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Dogs and cats, both young and old, are at risk for these nasty parasites, and because they are transmitted through fecal-contaminated soil, people, especially children, can become infected, as well. Symptoms in pets include coughing, digestive upset, a dull coat, and failure to gain or keep on weight. Younger pets and children can become seriously ill from a roundworm infection. Fortunately, roundworms can be avoided with a monthly preventive, and they are easily treated with deworming medication.
Roundworms are extremely common parasites that spend their adult lives in the intestines of puppies, kittens, dogs, and cats. There are several species of roundworms. Some can grow to about 7 inches in length and cause severe illness, especially in younger pets.
Mother dogs can pass roundworms to developing puppies in the uterus or through milk when the puppies are nursing. Kittens do not become infected in utero, but they can become infected when nursing.
Adult roundworms live in the intestines, where they reproduce and lay eggs. An infected dog or cat sheds roundworm eggs into the environment when it passes feces. Once the eggs are in soil, the worms develop to the infective stage within the egg. Other pets can become infected by eating the eggs from contaminated soil, which often happens when pets groom themselves, sniff or lick the ground, or eat grass and other things outside. Alternatively, pets can be infected when they eat infected prey, such as birds and rodents.
Once roundworm eggs are eaten, they hatch in the digestive tract. In most cases, the worms then migrate through the liver and lungs. Once in the lungs, the pet coughs up the young worms and swallows them. They eventually make their way to the small intestine where they mature into adults and reproduce.
Roundworms are considered zoonotic parasites, meaning that they can be transmitted from animals to humans. Children are most at risk for infection. They usually become infected from eating fecal-contaminated soil, which is often found at playgrounds, backyards, and beaches frequented by pets.
In humans, roundworms are a significant cause of several types of larva migrans, an illness caused by migration of young worms through body organs such as the liver, lungs, and nervous system. Young worms may also travel to the eye, where they can cause blindness. This ophthalmic condition is called ocular larva migrans and occurs in the United States but is far more prevalent in developing countries.
If there are children in the household, pet owners should have their pets tested (at least annually) and treated for roundworm infection if they’re found to harbor them. Keeping pets on a monthly heartworm preventive that also controls roundworms is strongly advised. Children should wash their hands after handling pets or going to a playground, beach, or backyard. Keeping sandboxes covered when not in use is helpful in discouraging neighborhood cats from using them as litterboxes.
Puppies and kittens are usually the most severely affected and often look potbellied. Other signs include:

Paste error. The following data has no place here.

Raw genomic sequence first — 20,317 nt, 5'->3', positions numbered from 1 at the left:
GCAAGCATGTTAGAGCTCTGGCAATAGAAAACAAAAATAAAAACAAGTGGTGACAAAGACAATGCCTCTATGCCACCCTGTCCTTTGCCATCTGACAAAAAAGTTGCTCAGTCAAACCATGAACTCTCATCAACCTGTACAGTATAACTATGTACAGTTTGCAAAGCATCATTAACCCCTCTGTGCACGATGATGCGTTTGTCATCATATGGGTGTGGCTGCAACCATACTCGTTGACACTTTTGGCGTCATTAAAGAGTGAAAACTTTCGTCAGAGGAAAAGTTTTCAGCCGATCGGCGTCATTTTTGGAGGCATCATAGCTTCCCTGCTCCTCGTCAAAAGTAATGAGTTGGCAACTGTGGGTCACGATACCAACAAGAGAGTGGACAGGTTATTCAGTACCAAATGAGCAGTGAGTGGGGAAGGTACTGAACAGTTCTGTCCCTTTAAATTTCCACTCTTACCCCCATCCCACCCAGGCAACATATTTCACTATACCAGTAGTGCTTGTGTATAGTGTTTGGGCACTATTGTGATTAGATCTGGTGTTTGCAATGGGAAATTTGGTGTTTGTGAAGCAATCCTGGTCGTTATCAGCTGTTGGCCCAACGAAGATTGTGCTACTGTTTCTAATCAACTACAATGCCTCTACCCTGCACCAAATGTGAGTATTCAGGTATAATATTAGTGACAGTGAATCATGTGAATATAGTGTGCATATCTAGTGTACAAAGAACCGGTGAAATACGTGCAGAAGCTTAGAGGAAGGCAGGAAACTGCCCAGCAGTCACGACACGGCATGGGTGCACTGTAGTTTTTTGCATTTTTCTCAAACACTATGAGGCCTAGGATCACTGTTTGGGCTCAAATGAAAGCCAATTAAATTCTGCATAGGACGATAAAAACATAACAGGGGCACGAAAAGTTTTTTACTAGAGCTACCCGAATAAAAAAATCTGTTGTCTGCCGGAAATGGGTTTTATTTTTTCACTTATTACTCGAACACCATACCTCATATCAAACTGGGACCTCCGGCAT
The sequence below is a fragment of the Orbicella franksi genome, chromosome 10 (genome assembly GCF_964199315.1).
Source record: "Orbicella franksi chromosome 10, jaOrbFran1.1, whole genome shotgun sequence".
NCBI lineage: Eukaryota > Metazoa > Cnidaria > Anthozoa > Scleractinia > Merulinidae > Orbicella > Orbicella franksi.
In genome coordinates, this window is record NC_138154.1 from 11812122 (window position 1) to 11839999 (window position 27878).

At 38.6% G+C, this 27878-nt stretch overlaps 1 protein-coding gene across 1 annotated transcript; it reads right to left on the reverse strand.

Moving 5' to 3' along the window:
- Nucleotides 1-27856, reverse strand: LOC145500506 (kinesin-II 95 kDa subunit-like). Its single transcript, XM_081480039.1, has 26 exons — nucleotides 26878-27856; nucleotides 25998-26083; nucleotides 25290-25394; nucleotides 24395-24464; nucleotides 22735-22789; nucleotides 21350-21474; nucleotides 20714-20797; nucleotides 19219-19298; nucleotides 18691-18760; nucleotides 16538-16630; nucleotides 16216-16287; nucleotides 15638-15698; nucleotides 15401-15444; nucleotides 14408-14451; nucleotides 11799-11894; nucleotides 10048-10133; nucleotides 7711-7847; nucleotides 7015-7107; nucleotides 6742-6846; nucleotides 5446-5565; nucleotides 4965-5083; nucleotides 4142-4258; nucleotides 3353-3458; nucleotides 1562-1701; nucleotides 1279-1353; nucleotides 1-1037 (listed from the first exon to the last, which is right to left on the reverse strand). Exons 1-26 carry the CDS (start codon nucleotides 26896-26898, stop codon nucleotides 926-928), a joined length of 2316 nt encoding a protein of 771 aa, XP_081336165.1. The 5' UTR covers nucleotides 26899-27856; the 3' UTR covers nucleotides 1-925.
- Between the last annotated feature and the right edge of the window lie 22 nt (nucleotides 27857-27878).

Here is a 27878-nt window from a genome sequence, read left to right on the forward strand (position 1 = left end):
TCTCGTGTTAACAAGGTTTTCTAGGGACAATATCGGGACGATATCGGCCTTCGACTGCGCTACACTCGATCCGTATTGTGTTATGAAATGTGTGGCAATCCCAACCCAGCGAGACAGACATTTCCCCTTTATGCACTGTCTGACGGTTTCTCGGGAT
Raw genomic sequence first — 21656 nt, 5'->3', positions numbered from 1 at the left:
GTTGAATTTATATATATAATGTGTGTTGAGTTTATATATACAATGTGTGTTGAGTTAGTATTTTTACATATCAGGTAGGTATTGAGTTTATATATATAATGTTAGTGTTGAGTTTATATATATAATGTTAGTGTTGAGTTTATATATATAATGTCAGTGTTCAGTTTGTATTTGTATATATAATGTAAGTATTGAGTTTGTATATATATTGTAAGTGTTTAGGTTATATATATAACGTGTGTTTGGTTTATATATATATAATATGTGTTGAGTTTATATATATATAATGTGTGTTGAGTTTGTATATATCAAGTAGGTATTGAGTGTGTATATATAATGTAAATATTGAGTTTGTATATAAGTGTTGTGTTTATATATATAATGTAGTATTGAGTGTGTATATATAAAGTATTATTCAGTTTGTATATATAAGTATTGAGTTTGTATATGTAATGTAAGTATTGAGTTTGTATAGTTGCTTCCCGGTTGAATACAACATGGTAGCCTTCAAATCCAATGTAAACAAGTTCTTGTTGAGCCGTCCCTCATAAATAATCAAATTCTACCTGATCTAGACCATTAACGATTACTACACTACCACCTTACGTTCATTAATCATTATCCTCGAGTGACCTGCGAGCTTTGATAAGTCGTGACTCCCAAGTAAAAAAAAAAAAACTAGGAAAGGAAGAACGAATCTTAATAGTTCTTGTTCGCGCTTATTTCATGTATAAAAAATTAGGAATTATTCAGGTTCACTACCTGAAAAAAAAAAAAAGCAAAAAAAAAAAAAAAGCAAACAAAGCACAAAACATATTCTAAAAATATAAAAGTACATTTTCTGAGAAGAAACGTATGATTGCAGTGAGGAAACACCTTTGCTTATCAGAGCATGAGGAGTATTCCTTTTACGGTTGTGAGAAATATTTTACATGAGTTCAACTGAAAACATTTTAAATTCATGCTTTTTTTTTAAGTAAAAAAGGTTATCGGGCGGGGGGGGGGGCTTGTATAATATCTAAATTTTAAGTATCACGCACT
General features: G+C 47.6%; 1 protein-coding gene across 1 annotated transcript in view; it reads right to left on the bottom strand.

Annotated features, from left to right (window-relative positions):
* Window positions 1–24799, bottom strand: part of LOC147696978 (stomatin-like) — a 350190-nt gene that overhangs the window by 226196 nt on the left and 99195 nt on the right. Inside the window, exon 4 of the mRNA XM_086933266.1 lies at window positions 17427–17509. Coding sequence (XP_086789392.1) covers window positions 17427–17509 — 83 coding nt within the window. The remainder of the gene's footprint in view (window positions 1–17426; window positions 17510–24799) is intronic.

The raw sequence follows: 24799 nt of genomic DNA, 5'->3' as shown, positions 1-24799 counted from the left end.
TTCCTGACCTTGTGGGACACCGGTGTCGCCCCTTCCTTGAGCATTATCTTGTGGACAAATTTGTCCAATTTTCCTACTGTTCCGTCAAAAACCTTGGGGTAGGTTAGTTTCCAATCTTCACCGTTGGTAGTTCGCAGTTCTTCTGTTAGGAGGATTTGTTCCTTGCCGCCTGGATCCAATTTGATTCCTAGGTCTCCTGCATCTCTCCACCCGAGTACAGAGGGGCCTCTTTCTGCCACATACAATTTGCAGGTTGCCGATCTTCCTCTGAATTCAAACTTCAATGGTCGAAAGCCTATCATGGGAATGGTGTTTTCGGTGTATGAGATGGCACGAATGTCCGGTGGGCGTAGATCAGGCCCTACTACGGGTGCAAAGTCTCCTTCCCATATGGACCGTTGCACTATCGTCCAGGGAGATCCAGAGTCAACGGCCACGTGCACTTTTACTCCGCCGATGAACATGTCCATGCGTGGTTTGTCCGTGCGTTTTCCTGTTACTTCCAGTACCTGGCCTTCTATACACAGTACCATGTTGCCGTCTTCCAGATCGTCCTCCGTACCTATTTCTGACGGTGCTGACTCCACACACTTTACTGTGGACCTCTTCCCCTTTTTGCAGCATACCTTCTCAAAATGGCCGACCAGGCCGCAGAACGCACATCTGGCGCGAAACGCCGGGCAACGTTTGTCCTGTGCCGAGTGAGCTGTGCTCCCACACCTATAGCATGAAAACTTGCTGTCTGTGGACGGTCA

Veterinarians can diagnose a roundworm infection by finding microscopic roundworm eggs on a fecal exam. Unfortunately, some owners discover that their pets are infected when live roundworms are expelled in vomit or feces.
All breeds of dogs and cats are equally susceptible.
Veterinarians routinely treat young pets with an antiparasite medication several times, interrupting the worm’s life cycle via parasiticide treatment every few weeks until pets can be placed on a monthly heartworm preventive that also controls roundworms and other intestinal parasites.
Roundworm infections are very common in puppies and kittens, but eggs aren’t always apparent in fecal material from infected pets. Your veterinarian may therefore recommend deworming puppies or kittens even if a fecal test does not confirm a roundworm infection. Many antiparasite medications kill only adult worms in the intestines, not the migrating younger worms or eggs. Therefore, if a pet is infected with roundworms, a veterinarian may recommend two to three rounds of treatment to clear the infection. Generally, fecal samples are rechecked after treatment to make sure the infection has been resolved.
Because roundworm eggs can remain infective in the environment for months to years, pet feces should be removed and disposed of immediately.
When walking your dog, keep him or her on a leash to help reduce exposure to areas that may have been contaminated by other dogs or cats. This will also minimize the chance of your dog eating infected rodents and birds.
If possible, cats should be kept indoors to prevent them from hunting infected prey. However, even indoor animals can catch infected mice. Sharing litterboxes and outdoor bathroom areas can spread roundworms among pets, so new pets should be tested for roundworms and other internal parasites before being introduced to your household.
Always consult a veterinarian about the best ways to protect a pet — and its human family — against intestinal parasites. A monthly heartworm preventive that includes medication for roundworms is a good start for year-round protection from these parasites. Since it’s easy to forget a monthly treatment and no parasiticide is 100 percent effective, periodic fecal exams are still recommended to ensure that a pet remains parasite free.
This article has been reviewed by a Veterinarian.
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